- DOC will initiate investigation into Auxin Solar’s petition to figure solar imports from Vietnam, Malaysia, Thailand and Vietnam circumventing AD and CVD duties
- Cowen believes in case the tariffs are imposed, it could lead to a potential supply shortfall of 16 GW of modules over the next 5 years for the US
- Roth Capital Partners sees retroactive tariffs going as far back as November 4, 2021 and increase in module prices eventually delaying projects
- SEIA says it will aggressively oppose the petition, and ACP called on the administration to reverse the decision
Acting on US solar module manufacturer Auxin Solar’s petition filed in February 2022, the US Department of Commerce (DOC) says it will initiate an investigation into companies circumventing antidumping (AD) and countervailing duty (CVD) by importing crystalline silicon solar cells, whether or not assembled into modules from China, from Southeast Asian nations of Vietnam, Malaysia, Thailand and Cambodia (see Another Solar Tariff Petition In US).
Cowen’s Jeffrey Osborne counts as much as 16 GW of potential supply shortfall over the next 5 years without supply from these 4 nations that currently account for 80% of the module supply to the US.
“The crux of the issue in our view is a potential delay in projects as developers will take time to find alternate module suppliers. Once those modules are secured, then tracker specs can be altered, which can add another few weeks of delays. We believe ~85% of US utility-scale projects use bifacial modules today, which would now be subject to these duties if they are made in the 4 countries under the investigation,” added Osborne while assuming the DOC does impose the tariffs post investigation.
Retroactive tariffs may go as far back as November 4, 2021, opines Philip Shen of Roth Capital Partners who believes the US solar industry could sidestep the anti-circumvention tariffs through cell manufacturing within the US or in non-targeted nations which may come under its purview sometime in the future anyway.
While the preliminary determination by the DOC is expected within 150 days after the Federal Register Notice is published, which should be around August 29, 2022 providing clarity, Shen says it would lead to high module pricing and slow down module imports.
The Solar Energy Industries Association (SEIA) of the US, that has been a vocal critic of the Auxin Solar petition from the start, called it an attempt to abuse the US trade laws, something that can cause serious economic harm to the local solar industry ‘at the behest of a single company’.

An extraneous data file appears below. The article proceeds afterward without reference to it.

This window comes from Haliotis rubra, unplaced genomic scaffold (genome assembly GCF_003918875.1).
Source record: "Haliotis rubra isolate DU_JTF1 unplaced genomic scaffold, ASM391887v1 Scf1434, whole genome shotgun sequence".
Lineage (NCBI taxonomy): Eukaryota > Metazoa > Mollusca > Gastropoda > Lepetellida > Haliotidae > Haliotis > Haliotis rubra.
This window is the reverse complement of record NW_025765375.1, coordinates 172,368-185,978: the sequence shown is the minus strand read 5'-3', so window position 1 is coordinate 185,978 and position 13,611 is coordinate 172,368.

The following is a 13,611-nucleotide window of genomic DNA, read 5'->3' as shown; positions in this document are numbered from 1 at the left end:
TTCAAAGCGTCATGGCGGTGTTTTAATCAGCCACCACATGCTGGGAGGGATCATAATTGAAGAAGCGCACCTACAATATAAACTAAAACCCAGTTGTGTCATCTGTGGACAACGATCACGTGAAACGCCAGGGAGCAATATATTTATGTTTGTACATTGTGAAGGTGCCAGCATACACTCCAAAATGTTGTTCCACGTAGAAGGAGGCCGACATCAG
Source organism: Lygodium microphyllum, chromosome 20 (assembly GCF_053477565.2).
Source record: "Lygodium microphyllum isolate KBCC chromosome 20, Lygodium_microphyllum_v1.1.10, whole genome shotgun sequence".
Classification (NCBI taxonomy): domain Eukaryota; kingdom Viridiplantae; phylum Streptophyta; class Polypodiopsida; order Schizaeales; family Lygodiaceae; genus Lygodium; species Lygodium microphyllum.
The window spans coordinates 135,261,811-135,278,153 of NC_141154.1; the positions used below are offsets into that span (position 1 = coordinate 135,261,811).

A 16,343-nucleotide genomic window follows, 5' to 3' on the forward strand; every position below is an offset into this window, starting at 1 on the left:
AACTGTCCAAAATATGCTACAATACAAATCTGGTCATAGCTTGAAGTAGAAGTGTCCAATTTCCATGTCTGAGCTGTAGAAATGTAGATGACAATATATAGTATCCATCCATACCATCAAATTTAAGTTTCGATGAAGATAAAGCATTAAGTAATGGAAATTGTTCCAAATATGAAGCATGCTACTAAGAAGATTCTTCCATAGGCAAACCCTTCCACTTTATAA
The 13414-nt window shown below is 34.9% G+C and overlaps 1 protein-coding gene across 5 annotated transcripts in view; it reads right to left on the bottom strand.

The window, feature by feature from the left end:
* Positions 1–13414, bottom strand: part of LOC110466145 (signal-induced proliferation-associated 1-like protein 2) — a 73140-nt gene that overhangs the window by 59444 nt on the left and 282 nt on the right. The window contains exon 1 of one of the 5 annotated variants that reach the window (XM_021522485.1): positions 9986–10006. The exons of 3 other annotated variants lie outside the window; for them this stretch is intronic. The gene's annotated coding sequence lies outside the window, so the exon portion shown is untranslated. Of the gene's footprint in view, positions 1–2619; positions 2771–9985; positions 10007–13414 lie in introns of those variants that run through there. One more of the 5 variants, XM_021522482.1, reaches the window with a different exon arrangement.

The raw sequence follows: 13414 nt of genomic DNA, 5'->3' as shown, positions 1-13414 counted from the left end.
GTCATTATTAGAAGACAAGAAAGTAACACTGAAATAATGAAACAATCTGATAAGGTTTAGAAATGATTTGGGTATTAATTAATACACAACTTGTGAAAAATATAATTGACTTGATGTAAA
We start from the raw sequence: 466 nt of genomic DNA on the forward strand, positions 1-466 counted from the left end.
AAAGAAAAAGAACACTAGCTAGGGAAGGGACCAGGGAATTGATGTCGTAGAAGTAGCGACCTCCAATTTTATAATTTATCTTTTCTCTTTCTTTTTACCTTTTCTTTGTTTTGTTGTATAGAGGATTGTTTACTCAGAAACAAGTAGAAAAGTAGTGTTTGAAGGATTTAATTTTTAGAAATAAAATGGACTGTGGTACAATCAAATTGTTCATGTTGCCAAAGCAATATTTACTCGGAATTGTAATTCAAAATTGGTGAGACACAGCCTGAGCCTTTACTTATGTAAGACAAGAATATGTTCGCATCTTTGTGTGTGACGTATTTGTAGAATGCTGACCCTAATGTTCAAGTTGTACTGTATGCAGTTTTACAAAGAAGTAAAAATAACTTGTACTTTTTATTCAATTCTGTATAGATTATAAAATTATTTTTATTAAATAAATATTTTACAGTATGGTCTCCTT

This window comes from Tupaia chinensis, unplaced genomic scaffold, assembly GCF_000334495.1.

“This frivolous, self-interested petition could derail the entire American solar energy industry and disable efforts to tackle the climate crisis,” said SEIA President and CEO Abigail Ross Hopper who added that the association will aggressively oppose the petition.
American Clean Power Association (ACP) expressed ‘profound disappointment’ with the decision against ‘allied trade partners’ from Southeast Asia, while calling on the Biden Administration to reverse the same.
“American workers will bear the pain of the decision to allow one rogue antagonist to abuse and manipulate trade laws for their own gain,” said ACP CEO Heather Zichal in a sharply worded statement. “Without a reliable supply of solar modules while this investigation proceeds, project construction will grind to a halt, American workers risk being laid-off or furloughed, and we will miss our emissions targets – all so that another litigious manipulator can be proven unfounded yet again.”
Meanwhile, Auxin Solar’s Chief Executive Mamun Rashid welcomed the decision in a statement, reported by various media outlets saying, “We are grateful Commerce officials recognized the need to investigate this pervasive backdoor dumping and how it continues to injure American solar producers.”
President Joe Biden led US government recently extended Trump era Section 201 tariffs on imported crystalline silicon PV cells and module for 4 years, leaving out bifacial solar tariffs, and now this investigation—all the while seeing solar PV as a critical resource to reach its 2035 decarbonization target (see US Extends Section 201 Tariffs).